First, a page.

Well done Lisa. Trust me, something is wrong. Best of Luck

Regarding Colic, unfortunately no, don't mix treatments. You must allow the Vet to run his course. Regards





15TH MAY, 2016


Hi Folks. Hope You all had a lovely Week. Friends, Fans and Enemies :) I'm still alive and the Death Threat still hasn't eventuated So what's been happening????

Had a lovely ride around the District Today, riding two fabulous Horses and with us came one of our Agistees, a lovely Lady with a great attitude and who is only a Novice Rider, but on a wonderful Horse....who hit the front on more than one occasion.

Here they are in their splendor :)


Cappo was happy to convert some Locals into Horses for the future....

and my Darlin keeping a close eye on Her Brother

Works are finally under control with the Reno and we are now putting the place back together, phew. New Kitchen comes this Week.

We are out of here in 16 Days time and Mrs. HP's Mum (Vicky .RN )and Husband (Terry - Mechanic) will be moving in to take over and run the place for 3 Months. We will then be back and they will go to Victor Harbor, looking for Property, with a view to moving there and then working at the Victor Harbor Hospital, which would be a major coup as Vicky is an Intensive Care RN.


I would like to extend our appols to all of those Folks that we have neglected due to our crazy Life of the past 6 Months and the several mistakes we have made with sending Products, caused by the confusion between here and Victor Harbor. I shall now be able to focus on my Online Business completely, equipped with the NBN to the Home, when we return. This includes my poor suffering Agents in the following Countries.


Everything is going well at 'Gainsborough' and we welcome the new Agistees and farewell those who have purchased their own properties.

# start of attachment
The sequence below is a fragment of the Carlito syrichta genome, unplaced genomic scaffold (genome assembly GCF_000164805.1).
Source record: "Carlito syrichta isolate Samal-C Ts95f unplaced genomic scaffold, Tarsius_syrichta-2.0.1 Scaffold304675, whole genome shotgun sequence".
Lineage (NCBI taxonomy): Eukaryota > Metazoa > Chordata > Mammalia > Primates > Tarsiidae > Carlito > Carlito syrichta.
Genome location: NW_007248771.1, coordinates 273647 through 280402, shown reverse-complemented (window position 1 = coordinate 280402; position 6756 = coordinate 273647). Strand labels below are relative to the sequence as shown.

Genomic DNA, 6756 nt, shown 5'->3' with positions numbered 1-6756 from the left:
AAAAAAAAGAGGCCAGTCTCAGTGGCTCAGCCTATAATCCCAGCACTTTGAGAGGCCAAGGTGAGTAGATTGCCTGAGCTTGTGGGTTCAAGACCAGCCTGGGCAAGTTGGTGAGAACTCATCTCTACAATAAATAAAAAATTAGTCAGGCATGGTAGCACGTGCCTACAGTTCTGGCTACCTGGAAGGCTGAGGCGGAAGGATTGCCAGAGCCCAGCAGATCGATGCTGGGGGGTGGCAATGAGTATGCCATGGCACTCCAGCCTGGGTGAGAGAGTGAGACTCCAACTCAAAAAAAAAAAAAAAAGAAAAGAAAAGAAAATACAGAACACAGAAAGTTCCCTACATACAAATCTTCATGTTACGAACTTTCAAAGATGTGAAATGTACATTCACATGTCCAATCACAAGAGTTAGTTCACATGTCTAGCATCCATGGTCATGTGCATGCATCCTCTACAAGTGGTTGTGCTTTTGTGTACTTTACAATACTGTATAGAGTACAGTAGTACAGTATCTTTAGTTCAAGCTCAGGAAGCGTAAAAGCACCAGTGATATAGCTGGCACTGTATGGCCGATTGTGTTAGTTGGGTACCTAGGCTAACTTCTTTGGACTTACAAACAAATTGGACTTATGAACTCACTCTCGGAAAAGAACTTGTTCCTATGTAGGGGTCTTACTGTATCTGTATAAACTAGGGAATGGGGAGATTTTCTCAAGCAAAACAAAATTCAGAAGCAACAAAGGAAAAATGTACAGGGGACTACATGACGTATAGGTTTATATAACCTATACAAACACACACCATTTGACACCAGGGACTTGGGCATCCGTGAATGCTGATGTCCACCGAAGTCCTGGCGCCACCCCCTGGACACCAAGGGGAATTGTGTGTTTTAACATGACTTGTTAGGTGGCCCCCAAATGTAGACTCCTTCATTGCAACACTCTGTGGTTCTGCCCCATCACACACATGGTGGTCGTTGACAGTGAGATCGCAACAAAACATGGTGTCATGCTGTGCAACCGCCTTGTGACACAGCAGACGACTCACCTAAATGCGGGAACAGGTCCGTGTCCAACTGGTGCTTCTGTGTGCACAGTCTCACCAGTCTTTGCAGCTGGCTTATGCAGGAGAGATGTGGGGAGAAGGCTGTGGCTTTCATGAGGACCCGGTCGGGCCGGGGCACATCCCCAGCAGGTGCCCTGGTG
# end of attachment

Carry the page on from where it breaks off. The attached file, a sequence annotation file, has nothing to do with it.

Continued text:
Dear John,

Without taking too much of your time may I please request for your opinion and thoughts of Professor Paul McGreevy, study on equestrian equipment?

I look forward to your thoughts and comments.

Kind regards

HI John

I haven't the time to read it or watch it but I take it that it is about the detrimental effects of the Double Bridle on Horses.

If that is the case, I am pleased to see the Scientists finally getting on board late in the piece for I first started on this issue, prior to 2010, with an article in fact, held on the Myler Bits Website HOME PAGE, for 2 Years, and I have been flogging it every since.

They do very well out of my Site and always have. One of the big Name Vets' has got so comfy he now uses some of my words :)

Anyhow, all good for the Horses and read my Lips, the Double will be optional very soon and that will be as good as shutting down a Coal Fired Power Station :)




but.....from the Horse Magazine.


Right now the wide world of the web is aflame with a scientific report that PROVES that double bridles and nosebands have horrendous consequences for the poor horses subjected to them. The ABC news headline gives a fair taste: Olympic equestrian events under fire as research links riding equipment to stress response in horses. And the news items observes that scientists are ‘claiming nosebands and double bridles could cause unnecessary pain and suffering to horses during equestrian events’.

“This study is the first to show that a very common practice, and a very common piece of gear, is eliciting a stress response in horses,” said veterinarian and senior author of the study, Professor Paul McGreevy, “It is worth noting that this response emerged in horses without riders and without rein tension, so it’s possibly just the tip of the iceberg.”

Except the research proves just the opposite, according to Kate Fenner, the lead author of the study, the one who actually carried out the experiments on the twelve horses tested.

When I talk with Kate, a totally different picture emerges from the one that has been doing the rounds of the web, and frantically promoted by the RSPCA and Professor McGreevy.

Instead of ALL nosebands combined with double bridles having bad consequences for the horses, the only problem comes when they are used illegally. According to Kate, “A properly fitted noseband with the conventional two fingers of space, has no bad effect at all and that is what comes out of our research, in fact we’ve proved that there is no problem when they are used properly. I can’t comment on what the RSPCA are saying, but you are quite right, the extreme effect is only in condition 4, where the noseband is tightened so there is no space under the noseband. The problem as I see it is that the rules are not specific enough – if they were, and they ensured that all the nosebands were properly fitted, with the two fingers of space, then we wouldn’t be having this conversation.”